A Q&A with Bloodhound co-founder and CEO Anthony Krumeich. The San Francisco–based company was founded in 2011 and closed a $4.5 million Series A funding round in mid-January. Previous to the Series A, Bloodhound raised $250K in Seed funding (in 2011). Investors include Subtraction Capital, FF Angel and 500 Startups.
SUB: Please describe Bloodhound and your value proposition.
Krumeich: Bloodhound is looking to change the way business is done at events. We want to take a very unsexy and outdated industry and make it better. The motivation is really to help make quality connections between people trying to do business. By recommending personally relevant people to meet, companies to do business with, and information, Bloodhound connects the online and in-person business worlds.
SUB: Who are your target markets and users?
Krumeich: Organizers, exhibitors, and attendees at events like trade shows, conferences, conventions, and more.
SUB: Who do you consider to be your competition?
Krumeich: Lead retrieval solutions and other event apps like Bizzabo, CrowdCompass and Zerista.
SUB: What differentiates Bloodhound from the competition?
Krumeich: We have a complete and holistic offering. Not only do we have the event app that’s free for event organizers, but we also offer a lead retrieval solution for exhibitors called Retrieve. Retrieve allows them to connect with attendees, follow up with them and qualify leads right from their smart phones.
SUB: When was the company founded and what were the first steps you took in establishing it?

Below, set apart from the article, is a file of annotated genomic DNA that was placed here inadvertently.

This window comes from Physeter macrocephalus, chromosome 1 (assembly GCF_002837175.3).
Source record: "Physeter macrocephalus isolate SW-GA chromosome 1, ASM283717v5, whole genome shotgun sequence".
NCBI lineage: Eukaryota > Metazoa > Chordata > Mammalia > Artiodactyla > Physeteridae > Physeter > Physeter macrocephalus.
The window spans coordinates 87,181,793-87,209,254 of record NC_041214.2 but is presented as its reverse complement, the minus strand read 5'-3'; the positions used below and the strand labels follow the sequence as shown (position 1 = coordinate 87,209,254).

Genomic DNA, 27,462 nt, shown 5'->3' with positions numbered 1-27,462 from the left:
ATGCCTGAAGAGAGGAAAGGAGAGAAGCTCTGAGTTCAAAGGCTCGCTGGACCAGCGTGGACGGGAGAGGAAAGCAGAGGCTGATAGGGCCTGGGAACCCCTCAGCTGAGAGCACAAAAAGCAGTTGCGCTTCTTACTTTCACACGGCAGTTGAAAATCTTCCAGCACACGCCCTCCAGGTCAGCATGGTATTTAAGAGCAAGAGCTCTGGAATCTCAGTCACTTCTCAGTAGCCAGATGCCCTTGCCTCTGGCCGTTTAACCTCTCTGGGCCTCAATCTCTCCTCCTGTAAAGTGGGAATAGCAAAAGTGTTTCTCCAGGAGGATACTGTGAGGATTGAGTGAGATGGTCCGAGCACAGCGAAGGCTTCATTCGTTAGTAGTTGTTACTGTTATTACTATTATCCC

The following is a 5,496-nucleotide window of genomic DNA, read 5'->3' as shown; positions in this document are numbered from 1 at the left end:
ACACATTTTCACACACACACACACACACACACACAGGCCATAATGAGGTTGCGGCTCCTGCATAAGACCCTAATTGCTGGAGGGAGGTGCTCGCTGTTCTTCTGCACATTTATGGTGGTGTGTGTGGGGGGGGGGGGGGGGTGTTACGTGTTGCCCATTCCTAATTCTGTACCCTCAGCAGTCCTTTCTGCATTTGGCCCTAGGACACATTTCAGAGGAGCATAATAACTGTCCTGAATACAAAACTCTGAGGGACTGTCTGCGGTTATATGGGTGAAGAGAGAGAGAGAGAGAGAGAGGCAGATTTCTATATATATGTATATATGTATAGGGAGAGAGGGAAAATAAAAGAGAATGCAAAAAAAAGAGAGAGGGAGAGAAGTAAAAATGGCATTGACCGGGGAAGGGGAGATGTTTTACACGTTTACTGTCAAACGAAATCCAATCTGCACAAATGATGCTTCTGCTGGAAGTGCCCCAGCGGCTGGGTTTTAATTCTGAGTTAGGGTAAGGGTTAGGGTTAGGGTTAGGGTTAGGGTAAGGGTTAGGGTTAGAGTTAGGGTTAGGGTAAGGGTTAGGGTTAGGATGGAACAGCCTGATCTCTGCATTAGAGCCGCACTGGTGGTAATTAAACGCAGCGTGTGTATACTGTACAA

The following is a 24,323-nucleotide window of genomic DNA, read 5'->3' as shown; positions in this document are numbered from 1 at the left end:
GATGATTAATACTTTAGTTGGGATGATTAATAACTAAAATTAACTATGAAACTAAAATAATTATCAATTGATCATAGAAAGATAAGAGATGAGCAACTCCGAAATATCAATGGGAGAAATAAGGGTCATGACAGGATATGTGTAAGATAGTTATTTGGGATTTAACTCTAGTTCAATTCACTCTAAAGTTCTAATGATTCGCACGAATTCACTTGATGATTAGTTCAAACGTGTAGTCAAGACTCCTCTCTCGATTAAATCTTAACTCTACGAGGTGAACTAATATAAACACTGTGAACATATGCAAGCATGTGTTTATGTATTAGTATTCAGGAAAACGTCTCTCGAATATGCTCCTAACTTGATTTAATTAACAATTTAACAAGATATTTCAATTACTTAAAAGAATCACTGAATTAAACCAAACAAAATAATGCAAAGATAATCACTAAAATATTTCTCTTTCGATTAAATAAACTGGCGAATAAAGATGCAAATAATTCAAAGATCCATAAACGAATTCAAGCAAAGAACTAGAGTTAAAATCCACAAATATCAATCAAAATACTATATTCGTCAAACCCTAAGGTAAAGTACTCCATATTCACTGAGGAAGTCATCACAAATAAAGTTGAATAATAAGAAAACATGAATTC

Krumeich: We launched to the public in September, 2011. First steps were to set up a Board and start wireframing ideas.
SUB: What was the inspiration behind the idea for Bloodhound? Was there an ‘aha’ moment, or was the idea more gradual in developing?
Krumeich: It was very gradual. We were interested in the potential to use data coming from mobile devices to help personalize the interaction people have with the world around them. Events were a perfect place to start—so many meaningful interactions and insights are happening offline, and unstructured. We could make this smarter.
SUB: How did you come up with the name? What is the story behind it?
Krumeich: I was giving a presentation at a conference and used an expression about “helping people track things down like a Bloodhound.” Afterward we thought, “hey…Bloodhound. That’d be a great name for what we’re doing.” Getting the domain was another story.
SUB: What have the most significant obstacles been so far to building the company?
Krumeich: We serve a three-sided market, with event organizers, companies that exhibit, and attendees, who all need to get a lot of value from using our platform. It’s a very complex space to be introducing technology into that can satisfy the needs of all these groups.
SUB: You just raised $4.5 million in Series A funding. What are your plans for the funds?
Krumeich: This new round of funding allows us to iterate on the product more aggressively. We are going to hire more amazing people, move into a new space that will be able to hold our growing numbers, and keep going to as many events as possible. They’re the best forum to see our product in action.
SUB: Why was this a particularly good time to raise more outside funding?
Krumeich: Our growth over the last two quarters of 2012 was phenomenal. It was a direct result of launching our lead retrieval product, which helped perfect our distribution model. We had explosive growth for the first time.
SUB: How does the company generate revenue or plan to generate revenue?
Krumeich: By charging exhibitors for Retrieve. Usually, exhibitors are locked into buying expensive, clunky badge scanners for each event they attend. Our pricing model gives them the freedom to pay only for the leads they need and nothing more. This kind of pricing model has never been done before in the event space, so it’s a pretty cool offering.
SUB: What are your goals for Bloodhound over the next year or so?
Krumeich: Get to a critical mass of events using Bloodhound in a variety of industries, and driving a lot of engagement and repeat usage.
Bloodhound – www.bloodhound.com